- This is an appeal by the Respondent before the Ashford Employment Tribunal, Autism Sussex Ltd, against the reserved judgment of a Tribunal chaired by Employment Judge Vowles, promulgated with Reasons on 17 December 2012, upholding the Claimant, Miss Angel's, complaints of both unfair dismissal and wrongful dismissal.
- The Claimant began work for the Respondent as a Senior Support Worker in September 2005 on the bank, becoming a permanent employee in November 2007 until her summary dismissal on 29 November 2011. The reason for dismissal was the Respondent's belief that she had falsely claimed payment for some 600 hours' work done partly at home when she had either not done the work or the work had not been authorised.
- The Tribunal found that the Respondent did not carry out a reasonable investigation before dismissing the Claimant for the reasons given, particularly at paragraphs 33-39 of their Reasons. Further they found the involvement of Mr Lord, in carrying out the investigation into the Claimant's conduct and presenting the management case at the disciplinary hearing before Mrs Young, was procedurally unfair, he having signed off most of her worksheets. They found that the decision to dismiss fell outside the range of reasonable responses. The dismissal was unfair. Finally they also found the dismissal to be wrongful at common law (see paragraph 50).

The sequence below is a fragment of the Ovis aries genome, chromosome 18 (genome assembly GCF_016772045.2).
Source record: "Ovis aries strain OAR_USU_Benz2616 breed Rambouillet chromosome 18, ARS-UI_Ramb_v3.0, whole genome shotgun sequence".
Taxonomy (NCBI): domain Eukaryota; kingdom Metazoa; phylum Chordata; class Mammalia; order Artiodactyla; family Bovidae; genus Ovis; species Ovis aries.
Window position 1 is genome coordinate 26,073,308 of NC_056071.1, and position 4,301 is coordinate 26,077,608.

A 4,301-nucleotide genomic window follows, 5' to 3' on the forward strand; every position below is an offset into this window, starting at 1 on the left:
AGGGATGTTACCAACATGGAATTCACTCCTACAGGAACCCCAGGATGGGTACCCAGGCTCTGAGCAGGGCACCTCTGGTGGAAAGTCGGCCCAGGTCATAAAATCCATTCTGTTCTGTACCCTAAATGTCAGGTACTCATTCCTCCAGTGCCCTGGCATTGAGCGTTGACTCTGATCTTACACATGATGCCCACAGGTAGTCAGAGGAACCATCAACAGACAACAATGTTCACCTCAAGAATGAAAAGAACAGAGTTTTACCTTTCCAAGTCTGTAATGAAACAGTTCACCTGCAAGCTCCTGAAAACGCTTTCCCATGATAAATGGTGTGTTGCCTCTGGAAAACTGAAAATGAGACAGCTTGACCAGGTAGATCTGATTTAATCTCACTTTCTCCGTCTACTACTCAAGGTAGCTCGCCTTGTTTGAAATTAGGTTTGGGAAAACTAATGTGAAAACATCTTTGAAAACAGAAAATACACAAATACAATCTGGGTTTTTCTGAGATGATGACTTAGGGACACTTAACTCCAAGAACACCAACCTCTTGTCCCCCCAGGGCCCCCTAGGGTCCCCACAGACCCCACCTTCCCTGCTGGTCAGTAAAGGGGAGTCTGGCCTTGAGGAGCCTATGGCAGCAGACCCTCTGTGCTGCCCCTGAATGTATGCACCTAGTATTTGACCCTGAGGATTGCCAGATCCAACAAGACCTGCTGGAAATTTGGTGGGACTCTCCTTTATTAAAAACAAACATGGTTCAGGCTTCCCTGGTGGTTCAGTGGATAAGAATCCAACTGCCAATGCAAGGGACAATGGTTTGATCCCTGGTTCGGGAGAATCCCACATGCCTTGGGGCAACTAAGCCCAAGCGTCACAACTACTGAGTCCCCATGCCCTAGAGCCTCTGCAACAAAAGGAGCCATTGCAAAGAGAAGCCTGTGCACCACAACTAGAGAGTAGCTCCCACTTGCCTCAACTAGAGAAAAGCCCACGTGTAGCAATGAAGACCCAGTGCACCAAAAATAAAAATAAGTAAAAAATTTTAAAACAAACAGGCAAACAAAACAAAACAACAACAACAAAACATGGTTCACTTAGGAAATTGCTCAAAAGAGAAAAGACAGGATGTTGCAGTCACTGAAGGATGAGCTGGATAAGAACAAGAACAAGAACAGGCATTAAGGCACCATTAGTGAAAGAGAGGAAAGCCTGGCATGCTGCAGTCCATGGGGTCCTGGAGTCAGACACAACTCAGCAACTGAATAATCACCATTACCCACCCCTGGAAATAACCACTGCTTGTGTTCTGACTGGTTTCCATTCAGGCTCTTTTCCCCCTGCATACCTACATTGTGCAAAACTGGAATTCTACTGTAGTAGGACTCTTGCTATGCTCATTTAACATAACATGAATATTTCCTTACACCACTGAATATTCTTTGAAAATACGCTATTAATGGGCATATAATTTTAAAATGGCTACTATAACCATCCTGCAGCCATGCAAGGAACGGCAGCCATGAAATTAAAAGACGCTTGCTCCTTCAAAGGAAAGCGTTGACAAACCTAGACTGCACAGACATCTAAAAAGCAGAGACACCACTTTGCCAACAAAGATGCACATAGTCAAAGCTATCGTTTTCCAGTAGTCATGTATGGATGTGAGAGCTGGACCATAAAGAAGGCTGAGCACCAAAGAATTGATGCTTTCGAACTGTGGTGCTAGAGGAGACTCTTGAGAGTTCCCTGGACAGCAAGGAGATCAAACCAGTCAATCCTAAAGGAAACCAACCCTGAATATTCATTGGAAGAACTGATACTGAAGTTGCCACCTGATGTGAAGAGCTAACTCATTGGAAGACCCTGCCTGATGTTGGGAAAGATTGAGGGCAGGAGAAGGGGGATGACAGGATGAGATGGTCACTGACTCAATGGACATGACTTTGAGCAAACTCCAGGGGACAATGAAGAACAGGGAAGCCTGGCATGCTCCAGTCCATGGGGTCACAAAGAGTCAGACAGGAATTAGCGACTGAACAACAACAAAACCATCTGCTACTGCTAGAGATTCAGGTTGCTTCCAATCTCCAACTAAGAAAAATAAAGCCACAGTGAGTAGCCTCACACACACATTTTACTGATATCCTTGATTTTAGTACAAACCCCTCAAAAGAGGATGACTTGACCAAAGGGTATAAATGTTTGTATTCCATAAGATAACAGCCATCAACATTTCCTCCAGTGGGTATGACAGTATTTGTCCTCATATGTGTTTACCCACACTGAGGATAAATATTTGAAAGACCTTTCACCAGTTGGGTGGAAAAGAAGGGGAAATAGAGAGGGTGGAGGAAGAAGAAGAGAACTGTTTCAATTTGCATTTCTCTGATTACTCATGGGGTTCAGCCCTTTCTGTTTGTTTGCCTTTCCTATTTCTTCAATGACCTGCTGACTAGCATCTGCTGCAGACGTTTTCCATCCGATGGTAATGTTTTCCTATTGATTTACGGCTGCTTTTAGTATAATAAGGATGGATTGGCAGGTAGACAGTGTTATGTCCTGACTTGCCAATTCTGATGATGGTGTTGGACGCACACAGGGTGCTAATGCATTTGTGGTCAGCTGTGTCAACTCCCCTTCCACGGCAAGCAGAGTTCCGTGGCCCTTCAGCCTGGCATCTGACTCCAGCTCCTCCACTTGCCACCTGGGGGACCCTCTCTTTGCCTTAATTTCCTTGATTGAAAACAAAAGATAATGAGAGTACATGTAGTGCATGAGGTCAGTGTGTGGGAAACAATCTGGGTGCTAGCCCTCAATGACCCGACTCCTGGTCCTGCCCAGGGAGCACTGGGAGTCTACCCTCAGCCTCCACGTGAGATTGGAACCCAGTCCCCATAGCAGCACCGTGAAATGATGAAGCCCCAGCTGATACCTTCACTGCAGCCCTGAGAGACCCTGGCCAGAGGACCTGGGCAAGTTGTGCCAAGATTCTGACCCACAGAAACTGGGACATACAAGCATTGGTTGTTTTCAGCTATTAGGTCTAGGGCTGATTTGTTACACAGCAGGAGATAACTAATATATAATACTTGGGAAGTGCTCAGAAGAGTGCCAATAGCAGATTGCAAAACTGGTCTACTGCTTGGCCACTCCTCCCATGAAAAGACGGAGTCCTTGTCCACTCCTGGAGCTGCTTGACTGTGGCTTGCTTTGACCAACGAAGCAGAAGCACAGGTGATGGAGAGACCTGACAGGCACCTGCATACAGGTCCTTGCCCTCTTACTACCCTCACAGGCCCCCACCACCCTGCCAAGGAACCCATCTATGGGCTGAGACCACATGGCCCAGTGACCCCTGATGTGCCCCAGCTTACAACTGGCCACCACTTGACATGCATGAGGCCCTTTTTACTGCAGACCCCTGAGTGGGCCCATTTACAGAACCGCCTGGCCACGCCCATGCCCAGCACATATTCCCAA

- In challenging the finding of unfair dismissal Mr Rees submits that the Tribunal impermissibly substituted their view for that of the Respondent: see London Ambulance Service v Small  IRLR 563 (CA) or otherwise reached a legally perverse conclusion.
- We remind ourselves, first, that we must not substitute our view for that of the ET: see [Bowater v NW London Hospitals NHS Trust ]() IRLR 331, paragraph 19, per Longmore LJ and, secondly, the high hurdle presented to an Appellant relying on the perversity challenge: see Yeboah v Crofton  IRLR 634.
- We note the Tribunal's correct self-direction against substituting its own view at paragraph 31.3 of the Reasons. Did the Tribunal nevertheless breach that self-denying ordinance in finding, in particular, that the Respondent had failed to carry out a reasonable investigation in accordance with the well-known Burchell test?